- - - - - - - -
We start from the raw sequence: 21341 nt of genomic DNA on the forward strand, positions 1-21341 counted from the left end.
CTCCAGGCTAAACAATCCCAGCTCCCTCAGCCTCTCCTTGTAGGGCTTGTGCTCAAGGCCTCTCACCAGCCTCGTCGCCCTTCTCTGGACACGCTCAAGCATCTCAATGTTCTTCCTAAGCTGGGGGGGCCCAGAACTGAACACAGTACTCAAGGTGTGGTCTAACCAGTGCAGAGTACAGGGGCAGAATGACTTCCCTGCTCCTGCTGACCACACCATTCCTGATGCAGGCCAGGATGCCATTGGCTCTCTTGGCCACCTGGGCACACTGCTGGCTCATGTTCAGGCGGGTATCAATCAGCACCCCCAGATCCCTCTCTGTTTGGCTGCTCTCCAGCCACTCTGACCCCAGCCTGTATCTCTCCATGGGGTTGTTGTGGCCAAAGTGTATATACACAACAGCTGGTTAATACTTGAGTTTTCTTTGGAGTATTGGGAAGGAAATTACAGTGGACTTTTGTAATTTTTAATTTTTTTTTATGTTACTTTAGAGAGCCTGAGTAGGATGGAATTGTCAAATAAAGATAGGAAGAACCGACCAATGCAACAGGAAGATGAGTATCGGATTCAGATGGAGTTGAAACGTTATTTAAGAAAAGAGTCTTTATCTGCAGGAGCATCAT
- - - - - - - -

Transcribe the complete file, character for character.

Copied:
We start from the raw sequence: 21341 nt of genomic DNA on the forward strand, positions 1-21341 counted from the left end.
CTCCAGGCTAAACAATCCCAGCTCCCTCAGCCTCTCCTTGTAGGGCTTGTGCTCAAGGCCTCTCACCAGCCTCGTCGCCCTTCTCTGGACACGCTCAAGCATCTCAATGTTCTTCCTAAGCTGGGGGGGCCCAGAACTGAACACAGTACTCAAGGTGTGGTCTAACCAGTGCAGAGTACAGGGGCAGAATGACTTCCCTGCTCCTGCTGACCACACCATTCCTGATGCAGGCCAGGATGCCATTGGCTCTCTTGGCCACCTGGGCACACTGCTGGCTCATGTTCAGGCGGGTATCAATCAGCACCCCCAGATCCCTCTCTGTTTGGCTGCTCTCCAGCCACTCTGACCCCAGCCTGTATCTCTCCATGGGGTTGTTGTGGCCAAAGTGTATATACACAACAGCTGGTTAATACTTGAGTTTTCTTTGGAGTATTGGGAAGGAAATTACAGTGGACTTTTGTAATTTTTAATTTTTTTTTATGTTACTTTAGAGAGCCTGAGTAGGATGGAATTGTCAAATAAAGATAGGAAGAACCGACCAATGCAACAGGAAGATGAGTATCGGATTCAGATGGAGTTGAAACGTTATTTAAGAAAAGAGTCTTTATCTGCAGGAGCATCAT